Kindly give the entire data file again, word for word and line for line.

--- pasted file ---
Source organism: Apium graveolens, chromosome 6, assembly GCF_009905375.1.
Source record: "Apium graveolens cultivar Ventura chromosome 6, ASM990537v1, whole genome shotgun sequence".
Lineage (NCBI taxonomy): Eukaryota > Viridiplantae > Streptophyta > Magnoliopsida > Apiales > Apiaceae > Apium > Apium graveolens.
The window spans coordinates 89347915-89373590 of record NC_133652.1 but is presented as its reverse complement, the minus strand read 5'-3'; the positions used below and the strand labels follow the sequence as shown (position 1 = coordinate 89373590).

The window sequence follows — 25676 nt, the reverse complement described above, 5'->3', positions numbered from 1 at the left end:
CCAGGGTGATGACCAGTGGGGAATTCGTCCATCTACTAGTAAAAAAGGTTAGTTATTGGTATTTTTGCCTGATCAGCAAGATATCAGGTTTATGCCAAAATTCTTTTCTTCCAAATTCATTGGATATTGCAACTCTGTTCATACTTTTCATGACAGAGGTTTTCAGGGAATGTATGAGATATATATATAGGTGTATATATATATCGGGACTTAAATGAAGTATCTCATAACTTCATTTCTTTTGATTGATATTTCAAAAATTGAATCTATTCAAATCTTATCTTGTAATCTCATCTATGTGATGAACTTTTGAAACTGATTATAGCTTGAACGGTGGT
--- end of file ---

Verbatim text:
Source organism: Apium graveolens, chromosome 6, assembly GCF_009905375.1.
Source record: "Apium graveolens cultivar Ventura chromosome 6, ASM990537v1, whole genome shotgun sequence".
Lineage (NCBI taxonomy): Eukaryota > Viridiplantae > Streptophyta > Magnoliopsida > Apiales > Apiaceae > Apium > Apium graveolens.
The window spans coordinates 89347915-89373590 of record NC_133652.1 but is presented as its reverse complement, the minus strand read 5'-3'; the positions used below and the strand labels follow the sequence as shown (position 1 = coordinate 89373590).

The window sequence follows — 25676 nt, the reverse complement described above, 5'->3', positions numbered from 1 at the left end:
CCAGGGTGATGACCAGTGGGGAATTCGTCCATCTACTAGTAAAAAAGGTTAGTTATTGGTATTTTTGCCTGATCAGCAAGATATCAGGTTTATGCCAAAATTCTTTTCTTCCAAATTCATTGGATATTGCAACTCTGTTCATACTTTTCATGACAGAGGTTTTCAGGGAATGTATGAGATATATATATAGGTGTATATATATATCGGGACTTAAATGAAGTATCTCATAACTTCATTTCTTTTGATTGATATTTCAAAAATTGAATCTATTCAAATCTTATCTTGTAATCTCATCTATGTGATGAACTTTTGAAACTGATTATAGCTTGAACGGTGGT